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Annie Wade (right) has made the most of her first session running for WOU.
November 19, 2013
MONMOUTH — Any cross-country runner or coach will tell you that every meet is just as much running against the course as it is running against the competition.
If that adage holds true, Western Oregon University's Annie Wade should be just fine come Saturday.
Wade qualified for the 2013 NCAA Division II National Cross Country Champion-ships, set for Spokane, Wash., Saturday, by finishing ninth at the West Regional Champion-ships Nov. 9.
The regionals were held at the Plantes Ferry Sports Complex in Spokane — the same course runners will see at nationals.
"There will be a ton of people there who haven't seen the course at all," Wade said. "It'll definitely be beneficial for people who have ran it a few times."
Count Wade as one of those people.
When Wade arrives at the venue Saturday it will be the third time she's seen the course this year; she also ran the course last year when she was a student-athlete at Treasure Valley Community College in Ontario.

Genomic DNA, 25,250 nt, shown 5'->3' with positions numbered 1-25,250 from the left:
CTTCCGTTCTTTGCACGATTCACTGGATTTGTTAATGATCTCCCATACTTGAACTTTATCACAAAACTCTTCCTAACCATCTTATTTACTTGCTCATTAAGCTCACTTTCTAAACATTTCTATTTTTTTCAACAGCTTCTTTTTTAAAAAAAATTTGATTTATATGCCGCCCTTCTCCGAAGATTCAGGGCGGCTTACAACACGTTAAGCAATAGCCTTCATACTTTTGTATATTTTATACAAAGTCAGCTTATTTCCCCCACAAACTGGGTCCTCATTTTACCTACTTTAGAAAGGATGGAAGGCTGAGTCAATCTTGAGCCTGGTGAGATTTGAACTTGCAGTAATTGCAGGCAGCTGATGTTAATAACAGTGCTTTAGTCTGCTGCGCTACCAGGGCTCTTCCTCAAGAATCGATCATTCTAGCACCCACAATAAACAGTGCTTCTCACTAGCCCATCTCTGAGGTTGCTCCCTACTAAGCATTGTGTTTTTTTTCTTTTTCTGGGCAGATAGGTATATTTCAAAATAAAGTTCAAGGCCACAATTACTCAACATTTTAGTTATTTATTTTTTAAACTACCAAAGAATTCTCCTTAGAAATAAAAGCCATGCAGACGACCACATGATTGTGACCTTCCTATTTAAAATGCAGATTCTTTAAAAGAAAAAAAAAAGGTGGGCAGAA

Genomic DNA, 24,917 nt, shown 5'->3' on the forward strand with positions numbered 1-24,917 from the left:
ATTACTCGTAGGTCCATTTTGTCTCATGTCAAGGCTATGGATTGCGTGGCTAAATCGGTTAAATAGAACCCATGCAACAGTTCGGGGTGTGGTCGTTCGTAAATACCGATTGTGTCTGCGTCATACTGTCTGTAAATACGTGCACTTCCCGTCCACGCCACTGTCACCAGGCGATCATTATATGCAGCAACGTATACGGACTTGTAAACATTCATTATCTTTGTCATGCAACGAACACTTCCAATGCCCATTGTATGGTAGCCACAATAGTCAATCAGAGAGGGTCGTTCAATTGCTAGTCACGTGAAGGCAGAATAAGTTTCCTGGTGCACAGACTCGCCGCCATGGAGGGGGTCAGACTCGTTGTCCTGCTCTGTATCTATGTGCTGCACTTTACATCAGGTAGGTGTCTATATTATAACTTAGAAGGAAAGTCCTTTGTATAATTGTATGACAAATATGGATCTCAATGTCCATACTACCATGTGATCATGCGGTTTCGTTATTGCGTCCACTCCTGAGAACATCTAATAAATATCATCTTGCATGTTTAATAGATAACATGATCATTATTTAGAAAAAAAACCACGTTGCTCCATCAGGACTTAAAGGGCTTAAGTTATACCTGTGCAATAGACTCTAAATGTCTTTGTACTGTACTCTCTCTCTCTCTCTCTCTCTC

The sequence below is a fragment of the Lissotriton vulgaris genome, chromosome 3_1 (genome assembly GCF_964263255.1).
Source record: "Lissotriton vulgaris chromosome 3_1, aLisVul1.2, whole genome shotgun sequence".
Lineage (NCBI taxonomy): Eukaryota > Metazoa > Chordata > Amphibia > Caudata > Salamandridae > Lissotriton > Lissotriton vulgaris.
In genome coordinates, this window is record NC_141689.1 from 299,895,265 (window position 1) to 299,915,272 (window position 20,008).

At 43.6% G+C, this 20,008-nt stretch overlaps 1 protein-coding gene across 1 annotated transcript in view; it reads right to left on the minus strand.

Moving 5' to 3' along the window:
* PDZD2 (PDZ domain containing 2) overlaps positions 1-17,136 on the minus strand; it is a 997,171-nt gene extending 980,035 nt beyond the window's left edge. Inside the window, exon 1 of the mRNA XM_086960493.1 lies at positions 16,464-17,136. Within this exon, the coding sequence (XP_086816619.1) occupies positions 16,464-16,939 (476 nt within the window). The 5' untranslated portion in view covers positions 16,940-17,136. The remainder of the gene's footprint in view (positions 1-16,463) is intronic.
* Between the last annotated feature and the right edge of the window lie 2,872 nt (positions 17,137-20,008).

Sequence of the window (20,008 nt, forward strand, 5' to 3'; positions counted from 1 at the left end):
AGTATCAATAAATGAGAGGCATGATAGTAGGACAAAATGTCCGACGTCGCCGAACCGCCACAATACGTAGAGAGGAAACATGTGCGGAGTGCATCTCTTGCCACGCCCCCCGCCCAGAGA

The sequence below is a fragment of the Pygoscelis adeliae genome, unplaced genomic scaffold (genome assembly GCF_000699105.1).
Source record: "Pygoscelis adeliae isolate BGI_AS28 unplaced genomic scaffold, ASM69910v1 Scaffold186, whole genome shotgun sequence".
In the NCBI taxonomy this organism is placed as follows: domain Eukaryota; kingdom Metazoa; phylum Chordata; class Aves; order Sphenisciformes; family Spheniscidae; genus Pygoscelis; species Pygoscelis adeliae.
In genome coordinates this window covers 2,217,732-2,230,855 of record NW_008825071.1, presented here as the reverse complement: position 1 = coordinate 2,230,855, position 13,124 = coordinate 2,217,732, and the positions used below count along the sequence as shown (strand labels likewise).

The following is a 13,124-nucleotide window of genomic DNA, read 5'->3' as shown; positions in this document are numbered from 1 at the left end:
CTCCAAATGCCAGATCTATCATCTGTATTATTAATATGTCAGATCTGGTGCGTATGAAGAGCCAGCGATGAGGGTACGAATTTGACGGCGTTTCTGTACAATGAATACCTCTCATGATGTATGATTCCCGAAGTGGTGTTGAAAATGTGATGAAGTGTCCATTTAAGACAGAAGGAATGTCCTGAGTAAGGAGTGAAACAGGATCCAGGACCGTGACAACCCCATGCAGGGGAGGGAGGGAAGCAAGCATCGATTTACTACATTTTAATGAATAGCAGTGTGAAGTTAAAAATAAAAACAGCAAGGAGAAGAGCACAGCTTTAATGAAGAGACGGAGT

Wade, a junior, transferred to WOU this year because of the school's criminal justice program.
Western cross-country coach Mike Johnson might have had something to do with it as well.
"We recruited her sincerely," Johnson said. "The belief was this was the best place for her to come to school."
In her last trip to Spokane, Wade's ninth-place finish was good enough for the best a female runner from Western has done at regionals.
Finishing the 6,000-meter course with a blistering time of 22 minutes, 33 seconds, Wade's mark didn't surprise Johnson.
"She didn't do anything I didn't think she was going to do," Johnson said. "From what we've seen in practice and what we've seen her do in races, I thought where she finished was pretty expected."
In her first year at Western, Wade has become one of Johnson's most reliable runners, leading the pack in several meets.
After her performance at regionals, Wade was named All-West Region by the U.S. Track and Field and Cross Country Coaches Association.
Pair that with the fact that Wade is the lone WOU runner at nationals and you've got quite a bit of pressure on her shoulders.
Wade doesn't see the pressure though; to her, it's just another practice.
"I get nervous but I don't think about it until it's time," Wade said. "It doesn't feel like it's actually going to happen until it's time. I try not to let my brain get the best of me."